Setting goals, not resolutions

Although last year I wrote my new year’s resolutions, after reading a lot of other people’s resolutions during the last month I was convinced that I used the wrong term. Don’t get me wrong, but it looks like the term “resolution” is mostly used for things that someone wouldn’t normally do and is trying to convince and motivate him/herself to do them, only because a new year is approaching.

In my opinion, if you are not already motivated or interested in doing something, the chances are that after a couple of weeks you will forget about your resolutions and go on with your normal routine.

From my point of view, resolutions should be (mostly) feasible goals. This is how I approached my “resolutions” last year anyway and actually achieved many of them. All of them were goals that I was already motivated and interested to achieve, so the list actually just acted as a reminder (since there are a lot of things I like to be involved in).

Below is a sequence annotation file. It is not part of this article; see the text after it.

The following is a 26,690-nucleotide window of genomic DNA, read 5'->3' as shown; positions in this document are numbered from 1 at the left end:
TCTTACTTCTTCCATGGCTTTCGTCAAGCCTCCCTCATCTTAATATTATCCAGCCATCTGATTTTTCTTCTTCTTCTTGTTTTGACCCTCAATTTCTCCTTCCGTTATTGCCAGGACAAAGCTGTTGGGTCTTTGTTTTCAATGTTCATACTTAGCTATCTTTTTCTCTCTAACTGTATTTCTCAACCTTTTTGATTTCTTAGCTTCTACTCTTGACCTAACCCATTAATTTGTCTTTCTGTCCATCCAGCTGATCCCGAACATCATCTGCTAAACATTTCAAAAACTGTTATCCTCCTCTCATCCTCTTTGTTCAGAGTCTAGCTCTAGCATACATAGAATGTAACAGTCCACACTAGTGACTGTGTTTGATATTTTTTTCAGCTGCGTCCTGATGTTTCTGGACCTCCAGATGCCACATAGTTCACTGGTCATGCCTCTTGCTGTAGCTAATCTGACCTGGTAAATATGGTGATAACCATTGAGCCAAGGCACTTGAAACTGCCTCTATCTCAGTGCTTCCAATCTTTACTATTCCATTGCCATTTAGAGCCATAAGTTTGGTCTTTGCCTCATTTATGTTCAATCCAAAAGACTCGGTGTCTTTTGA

It was also interesting and fun when I went back to them at the end of the year to check which of them I actually accomplished.

This is going to be a transitional year for me (for several reasons), so it’s difficult to make a list of goals without knowing if I’m going to have time to work on them, but I’m going to do it anyway just for the fun of getting back to them at the end of the year!

Here it is:

  1. Get my latest project out of closed beta, and launch it.
  2. Start the development of my first subscription-based SaaS product.
  3. Start publishing the monthly newsletter, which I’ve been thinking about for years.
  4. Create a new jQuery or WordPress plugin, or both!
  5. Do some testing recordings for (something like) a podcast I’m planning to launch.
  6. Update my open source projects (there are a few small feature ideas for each one of them in my todo list).

Off to another creative and productive year. :)

Photo by Debbie Tingzon